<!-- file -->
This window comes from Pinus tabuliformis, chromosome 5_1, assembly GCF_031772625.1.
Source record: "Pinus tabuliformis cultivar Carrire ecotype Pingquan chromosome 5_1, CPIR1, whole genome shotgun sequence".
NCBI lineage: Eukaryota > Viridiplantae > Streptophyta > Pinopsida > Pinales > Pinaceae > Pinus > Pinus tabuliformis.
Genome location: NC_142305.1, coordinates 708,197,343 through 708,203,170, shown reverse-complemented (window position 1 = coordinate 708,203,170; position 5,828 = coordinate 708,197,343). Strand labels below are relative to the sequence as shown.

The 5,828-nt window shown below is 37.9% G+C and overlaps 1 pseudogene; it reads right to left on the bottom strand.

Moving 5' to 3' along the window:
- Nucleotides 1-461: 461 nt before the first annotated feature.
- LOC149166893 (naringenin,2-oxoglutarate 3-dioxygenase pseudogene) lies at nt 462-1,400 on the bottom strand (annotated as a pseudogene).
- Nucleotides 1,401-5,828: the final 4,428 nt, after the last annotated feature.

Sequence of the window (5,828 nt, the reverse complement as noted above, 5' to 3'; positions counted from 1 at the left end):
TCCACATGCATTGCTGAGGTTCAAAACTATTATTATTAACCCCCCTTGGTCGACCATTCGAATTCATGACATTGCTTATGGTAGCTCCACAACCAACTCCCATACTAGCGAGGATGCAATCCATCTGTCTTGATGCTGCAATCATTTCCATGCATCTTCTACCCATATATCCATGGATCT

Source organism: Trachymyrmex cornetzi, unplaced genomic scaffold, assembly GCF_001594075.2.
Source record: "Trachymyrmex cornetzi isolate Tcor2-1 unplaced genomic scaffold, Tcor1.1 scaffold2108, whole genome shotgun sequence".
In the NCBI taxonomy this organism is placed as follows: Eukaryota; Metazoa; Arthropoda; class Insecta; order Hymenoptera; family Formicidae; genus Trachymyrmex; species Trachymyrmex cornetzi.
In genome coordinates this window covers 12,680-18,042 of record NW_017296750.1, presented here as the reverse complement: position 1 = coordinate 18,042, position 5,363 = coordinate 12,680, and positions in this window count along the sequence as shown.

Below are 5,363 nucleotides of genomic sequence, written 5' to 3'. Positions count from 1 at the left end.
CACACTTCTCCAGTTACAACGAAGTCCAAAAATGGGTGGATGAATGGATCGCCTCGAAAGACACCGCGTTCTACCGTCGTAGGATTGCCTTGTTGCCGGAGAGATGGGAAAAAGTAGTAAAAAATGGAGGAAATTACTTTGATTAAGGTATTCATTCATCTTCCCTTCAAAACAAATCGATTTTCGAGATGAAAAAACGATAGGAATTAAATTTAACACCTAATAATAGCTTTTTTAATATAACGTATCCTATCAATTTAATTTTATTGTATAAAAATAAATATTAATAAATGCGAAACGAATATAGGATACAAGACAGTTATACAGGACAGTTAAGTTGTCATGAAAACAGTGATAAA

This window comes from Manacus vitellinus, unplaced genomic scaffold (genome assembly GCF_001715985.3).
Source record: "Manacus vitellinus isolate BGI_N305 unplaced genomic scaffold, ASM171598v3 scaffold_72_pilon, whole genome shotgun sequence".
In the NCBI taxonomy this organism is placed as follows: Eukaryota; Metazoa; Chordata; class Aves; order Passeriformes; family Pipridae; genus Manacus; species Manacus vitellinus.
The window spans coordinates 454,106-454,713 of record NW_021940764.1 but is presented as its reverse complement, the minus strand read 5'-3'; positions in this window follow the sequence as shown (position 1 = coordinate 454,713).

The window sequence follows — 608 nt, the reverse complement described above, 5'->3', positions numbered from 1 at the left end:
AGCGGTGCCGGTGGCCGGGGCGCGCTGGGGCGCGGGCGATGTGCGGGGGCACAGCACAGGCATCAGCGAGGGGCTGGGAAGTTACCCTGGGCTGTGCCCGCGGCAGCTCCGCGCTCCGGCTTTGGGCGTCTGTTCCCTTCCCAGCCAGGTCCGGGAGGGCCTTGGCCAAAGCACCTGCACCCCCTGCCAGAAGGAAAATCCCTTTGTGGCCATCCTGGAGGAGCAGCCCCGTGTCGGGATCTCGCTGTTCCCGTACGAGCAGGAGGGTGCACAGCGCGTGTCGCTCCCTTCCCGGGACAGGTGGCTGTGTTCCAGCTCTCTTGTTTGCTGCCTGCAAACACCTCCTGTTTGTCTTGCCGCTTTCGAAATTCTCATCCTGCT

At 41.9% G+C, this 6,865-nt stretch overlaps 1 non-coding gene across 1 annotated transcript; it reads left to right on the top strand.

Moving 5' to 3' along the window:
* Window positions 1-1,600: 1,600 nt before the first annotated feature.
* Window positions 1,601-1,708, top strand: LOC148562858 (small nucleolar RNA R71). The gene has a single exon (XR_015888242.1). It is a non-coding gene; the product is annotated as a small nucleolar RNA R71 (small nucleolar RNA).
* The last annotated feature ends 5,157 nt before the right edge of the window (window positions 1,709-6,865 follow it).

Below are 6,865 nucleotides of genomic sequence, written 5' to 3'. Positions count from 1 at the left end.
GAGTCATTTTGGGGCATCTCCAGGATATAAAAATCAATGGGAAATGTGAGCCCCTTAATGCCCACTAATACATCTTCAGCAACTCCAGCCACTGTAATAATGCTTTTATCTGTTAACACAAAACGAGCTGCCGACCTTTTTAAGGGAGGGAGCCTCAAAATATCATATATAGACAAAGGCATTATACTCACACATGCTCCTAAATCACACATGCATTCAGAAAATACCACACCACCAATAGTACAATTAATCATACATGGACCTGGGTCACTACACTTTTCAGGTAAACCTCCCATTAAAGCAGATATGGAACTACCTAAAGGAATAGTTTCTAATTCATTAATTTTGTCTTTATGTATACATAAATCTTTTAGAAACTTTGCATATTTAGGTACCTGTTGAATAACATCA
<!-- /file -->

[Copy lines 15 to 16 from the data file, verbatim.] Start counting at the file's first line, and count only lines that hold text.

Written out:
In genome coordinates this window covers 12,680-18,042 of record NW_017296750.1, presented here as the reverse complement: position 1 = coordinate 18,042, position 5,363 = coordinate 12,680, and positions in this window count along the sequence as shown.

Below are 5,363 nucleotides of genomic sequence, written 5' to 3'. Positions count from 1 at the left end.